Numerous states in the northeast require an annual vehicle safety inspection. In fact, twenty states require some form of vehicle safety and/or emissions inspection every year.
Although Floridians are not required to perform this annual examination, most multi-point inspections offered by dealerships and service stations will review these basic checkpoints for you. However, dealers and auto repair shops typically charge anywhere from $50 to $120 for a simple 30-minute visual inspection. But, drivers may be surprised by how easy it is to conduct their own free mini-safety inspection in the same amount of time or less. Performing this do-it-yourself inspection thoroughly requires the ability to look underneath your vehicle, remove and reinstall a tire, and basic knowledge of auto-terminology.
The Multi-Point D.I.Y. Vehicle Safety Inspection
Most drivers will find they can follow the protocol of some state governments and conduct a simple inspection every 12 months. The tips below provide a reliable inspection guideline to follow in the days preceding any lengthy road trip:
Tires: Traveling just 40mph puts drivers with worn tires at risk of hydroplaning in adverse weather like a Florida afternoon shower. Balding or worn tires can produce skids on interstate exit ramps. Tread should be at least 1/16” at the most worn spot of the tire. Take a penny and insert it into the most shallow tire tread, with the top of Lincoln’s head going into the tread. If you can see the very top of Lincoln’s head, your tires are worn and need replacing. It is also important to look at your tires for uneven wear. If the outer or inner edges are worn excessively, or if you see a ribbed or cupped wear pattern on either tire edge, have a repair garage inspect your chassis and undercarriage. You may have worn steering or suspension components.
Engine compartment: Look under the hood and, if possible, inspect the engine compartment from beneath the vehicle as well. Look for traces of fluids along each hose and steel line. If any hose or line is moist, sticky, or discolored from seeping fluid, it is important to see a mechanic because this indicates that you have a leak. Identifying a slow leak and repairing it can help prevent a driver from being stranded on the side of the road, facing a tow, or possibly dealing with major repairs.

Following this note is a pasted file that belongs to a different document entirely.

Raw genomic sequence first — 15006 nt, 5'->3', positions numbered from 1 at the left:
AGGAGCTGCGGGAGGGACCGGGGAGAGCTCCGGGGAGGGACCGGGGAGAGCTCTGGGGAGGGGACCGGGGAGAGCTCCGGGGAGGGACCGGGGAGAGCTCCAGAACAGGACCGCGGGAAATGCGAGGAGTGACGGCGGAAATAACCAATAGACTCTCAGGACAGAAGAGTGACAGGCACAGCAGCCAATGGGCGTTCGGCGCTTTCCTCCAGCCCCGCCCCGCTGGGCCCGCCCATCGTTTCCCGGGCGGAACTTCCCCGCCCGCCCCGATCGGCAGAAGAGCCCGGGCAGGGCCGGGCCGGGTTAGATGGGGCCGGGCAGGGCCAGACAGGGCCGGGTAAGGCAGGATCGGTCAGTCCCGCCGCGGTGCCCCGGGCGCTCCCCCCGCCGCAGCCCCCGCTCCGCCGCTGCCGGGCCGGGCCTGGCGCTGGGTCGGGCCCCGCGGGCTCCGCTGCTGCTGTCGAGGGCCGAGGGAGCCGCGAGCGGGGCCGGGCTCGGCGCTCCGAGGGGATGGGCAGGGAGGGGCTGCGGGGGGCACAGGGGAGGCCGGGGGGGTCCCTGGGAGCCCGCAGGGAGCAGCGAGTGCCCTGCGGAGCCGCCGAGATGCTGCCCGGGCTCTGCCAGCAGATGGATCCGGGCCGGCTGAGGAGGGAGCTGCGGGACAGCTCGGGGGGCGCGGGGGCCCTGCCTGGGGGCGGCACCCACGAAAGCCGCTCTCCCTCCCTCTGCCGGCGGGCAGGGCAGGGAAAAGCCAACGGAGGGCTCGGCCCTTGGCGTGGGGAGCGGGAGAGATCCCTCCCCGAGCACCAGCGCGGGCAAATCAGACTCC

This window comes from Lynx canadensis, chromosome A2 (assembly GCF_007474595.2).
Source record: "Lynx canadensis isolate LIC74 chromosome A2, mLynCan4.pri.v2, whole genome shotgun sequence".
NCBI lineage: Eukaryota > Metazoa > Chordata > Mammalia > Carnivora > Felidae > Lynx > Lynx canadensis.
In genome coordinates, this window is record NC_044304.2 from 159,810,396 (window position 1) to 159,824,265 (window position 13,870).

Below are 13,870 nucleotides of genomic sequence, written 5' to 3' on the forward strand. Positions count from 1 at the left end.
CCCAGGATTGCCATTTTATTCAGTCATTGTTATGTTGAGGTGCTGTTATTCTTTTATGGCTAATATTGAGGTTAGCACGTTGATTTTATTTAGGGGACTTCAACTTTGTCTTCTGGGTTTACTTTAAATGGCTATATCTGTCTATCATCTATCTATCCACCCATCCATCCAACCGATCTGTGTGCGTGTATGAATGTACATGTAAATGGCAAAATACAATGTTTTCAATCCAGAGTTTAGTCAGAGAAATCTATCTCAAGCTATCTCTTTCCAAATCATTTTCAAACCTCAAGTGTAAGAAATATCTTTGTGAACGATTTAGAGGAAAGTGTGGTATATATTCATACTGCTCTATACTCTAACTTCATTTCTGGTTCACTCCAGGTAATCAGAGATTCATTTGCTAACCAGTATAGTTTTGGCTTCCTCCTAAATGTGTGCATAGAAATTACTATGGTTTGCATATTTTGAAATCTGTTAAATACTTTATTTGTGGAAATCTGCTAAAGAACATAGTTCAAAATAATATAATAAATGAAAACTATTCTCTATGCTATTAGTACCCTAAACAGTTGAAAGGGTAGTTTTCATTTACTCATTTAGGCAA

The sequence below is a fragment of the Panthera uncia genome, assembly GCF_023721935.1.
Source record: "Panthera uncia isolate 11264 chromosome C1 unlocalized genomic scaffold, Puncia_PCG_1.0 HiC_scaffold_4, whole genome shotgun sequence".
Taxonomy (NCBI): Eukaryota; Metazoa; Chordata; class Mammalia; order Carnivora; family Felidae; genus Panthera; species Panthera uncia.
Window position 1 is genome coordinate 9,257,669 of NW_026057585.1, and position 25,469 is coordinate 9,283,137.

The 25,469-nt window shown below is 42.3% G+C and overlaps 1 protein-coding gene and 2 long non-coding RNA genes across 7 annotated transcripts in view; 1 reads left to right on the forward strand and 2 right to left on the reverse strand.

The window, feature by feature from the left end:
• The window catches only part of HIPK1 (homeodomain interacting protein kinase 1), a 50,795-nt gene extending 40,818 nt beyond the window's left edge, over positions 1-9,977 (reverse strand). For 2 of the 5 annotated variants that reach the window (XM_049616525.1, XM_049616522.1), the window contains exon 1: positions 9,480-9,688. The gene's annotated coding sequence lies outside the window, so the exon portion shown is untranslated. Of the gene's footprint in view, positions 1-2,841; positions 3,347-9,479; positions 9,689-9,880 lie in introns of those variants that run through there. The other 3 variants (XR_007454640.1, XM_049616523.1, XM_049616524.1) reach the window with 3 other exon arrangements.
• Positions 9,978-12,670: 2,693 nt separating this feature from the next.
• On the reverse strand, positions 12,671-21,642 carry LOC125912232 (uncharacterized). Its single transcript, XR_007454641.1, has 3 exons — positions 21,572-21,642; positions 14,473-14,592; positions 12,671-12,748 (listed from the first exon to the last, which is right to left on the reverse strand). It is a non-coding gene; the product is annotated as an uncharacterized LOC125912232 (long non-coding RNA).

Drive belts: Keep the hood open and look straight down at the front (RWD) or left-hand side (FWD) of the engine. You should see one or more thick, black rubber serpentine belts stretched across a few pulleys. Check these belts for tears and fraying. Hairline cracks perpendicular to the belt are not a problem, as long as chunks of rubber aren’t missing from the belt’s inner surface. However, cracks running parallel to the rubber belt are dangerous and are indicators of a worn belt. In this case, it is important to have a mechanic install new engine belts because a broken belt while driving can cause the alternator, A/C, or power steering to fail suddenly, presenting a major issue on a road trip.
Brakes and Shocks: To be thorough, remove each wheel and inspect the brakes and suspension. Check disc brake rotors for rust rings or deep groves. An uneven rotor surface is an early sign of worn or malfunctioning brake components. Have your mechanic inspect your brakes in this case. Additionally, examine the shock absorbers and struts and check for fluid or seepage on the shock itself. Any leakage means the shock is worn and should be replaced. Most suspension components must be replaced in pairs (both front or rear wheels at the same time).
Lights: A full exterior light inspection should actually be performed monthly. To do so, turn on all of the vehicles lights, including the high-beams along with your flashers/hazards. Check the side marker bulbs and running lights as well. Next, stand behind the vehicle and have another person apply the brake pedal. Make sure all brake lights are illuminating properly and observe the trunk- or spoiler-mounted third brake light for bulb illumination. Many taillight assemblies consist of multiple bulbs, and too many drivers operate with multiple bulbs out. Monthly inspections will help you catch and replace any burnt out bulbs.
If your vehicle passes the preceding checklist, it would probably pass a typical state inspection in places like New York or North Carolina. Regular inspections can save a driver a lot of trouble and money on major repairs. If you’re not confident doing it yourself, let a state-licensed repair station perform a multi-point check for you at least once each year.